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Wine makes your Linux computer run Windows programs. Note that those programs that rely on heavy Windows integration do not always work very well. Stand-alone programs are usually good.
Wine does not access your XP partition. Rather it puts a layer on Linux that allows Windows to run. So you can run your setup.exe file in Linux, which would then be recognised as a Windows program. Linxu then it hands the job over to Wine, which then installs it. Depending on your distro, the new program will be loaded into the menu. I use Linux Mint and Wine/Windows programs have their own menu category.(Mint is very user friendly and had lots of extra tools).
So depending on what you want to run, you have these options:
1) Load Wine and then install your programs.
2) You can install vmware-server and then install XP as a virtual OS to run inside Linux.
3) Install the program in you Windows partition.
As an example of how I use Wine, there is this music score editing program that I use (most of the Linux ones are very buggy). So I download the setup file and click on it (like windows), and Wine takes over - it even puts the icon on my screen.
To try this, after installing Wine, download the Windows Firefox version and install and run it. Very simple and handy for those sites that don't like Linux.
I mentioned the Firefox as an example of something easy to load and run under wine, just to get out newbie friend started. I have IE6 running in Linux but it is strictly for IE sites that are fussy.I find that it is a bit buggy still.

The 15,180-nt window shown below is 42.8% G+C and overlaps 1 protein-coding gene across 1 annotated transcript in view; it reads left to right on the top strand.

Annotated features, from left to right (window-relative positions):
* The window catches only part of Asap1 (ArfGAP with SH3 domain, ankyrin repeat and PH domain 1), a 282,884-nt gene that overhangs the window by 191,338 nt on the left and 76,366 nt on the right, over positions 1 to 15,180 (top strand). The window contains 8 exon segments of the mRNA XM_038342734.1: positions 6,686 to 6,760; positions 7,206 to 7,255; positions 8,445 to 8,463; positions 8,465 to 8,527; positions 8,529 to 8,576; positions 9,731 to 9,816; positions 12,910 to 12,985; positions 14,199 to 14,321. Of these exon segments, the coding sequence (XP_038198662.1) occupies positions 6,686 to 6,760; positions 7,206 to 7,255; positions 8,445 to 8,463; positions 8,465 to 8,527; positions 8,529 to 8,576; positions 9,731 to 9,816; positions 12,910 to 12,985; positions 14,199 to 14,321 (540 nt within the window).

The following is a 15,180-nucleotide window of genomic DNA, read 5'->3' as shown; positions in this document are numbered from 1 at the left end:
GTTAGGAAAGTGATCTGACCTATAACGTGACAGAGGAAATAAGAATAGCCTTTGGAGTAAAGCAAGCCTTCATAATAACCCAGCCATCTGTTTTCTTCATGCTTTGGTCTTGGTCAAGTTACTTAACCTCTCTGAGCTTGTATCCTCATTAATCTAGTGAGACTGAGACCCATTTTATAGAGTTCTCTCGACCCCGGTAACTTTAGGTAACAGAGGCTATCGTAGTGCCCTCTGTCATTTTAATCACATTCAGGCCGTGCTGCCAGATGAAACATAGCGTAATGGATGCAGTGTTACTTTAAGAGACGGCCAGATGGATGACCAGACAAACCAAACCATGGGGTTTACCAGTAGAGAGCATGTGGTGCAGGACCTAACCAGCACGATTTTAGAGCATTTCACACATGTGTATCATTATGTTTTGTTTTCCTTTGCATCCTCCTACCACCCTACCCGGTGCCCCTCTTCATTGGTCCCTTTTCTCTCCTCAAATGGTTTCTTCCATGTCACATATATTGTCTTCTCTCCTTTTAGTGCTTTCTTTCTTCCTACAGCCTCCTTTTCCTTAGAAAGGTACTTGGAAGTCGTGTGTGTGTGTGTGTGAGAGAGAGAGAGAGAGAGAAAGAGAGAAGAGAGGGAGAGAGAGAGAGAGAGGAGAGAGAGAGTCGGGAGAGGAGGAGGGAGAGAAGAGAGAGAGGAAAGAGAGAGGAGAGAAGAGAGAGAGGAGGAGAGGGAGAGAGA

I have a live music program that will only run on a DOS browser. That program I run on Windows Firefox under Wine. Works well, but not under Linux Firefox.
It might be said, however, that "running Windows programs is what Windows does best." If you have a program that you truly need to run, having a machine to run it on (or a virtual-machine as the case may be) might be a most-satisfactory solution. Unless you simply want to experiment.
Hardware is so inexpensive and portable now that I typically just select "the tool for the job."
As John pointed out, Wine is a Windows compatibility layer for Linux. It allows your Linux machine to run Windows software without Windows. Personally, I use Picture It, which is a component of Microsoft Office, simply because I do CD picture formatting, and a lot of people use the default Picture It file format (.mix) for which I've found no way to even read with a Linux program. Keep in mind that Wine is still a work in progress, and not all Windows programs will work with it. For those, there are other alternatives, including VMs. Check out the link in my sig, "Running Windows Apps on Linux" for a tutorial on Wine.
Last edited by DragonSlayer48DX; 03-08-2008 at 07:20 PM.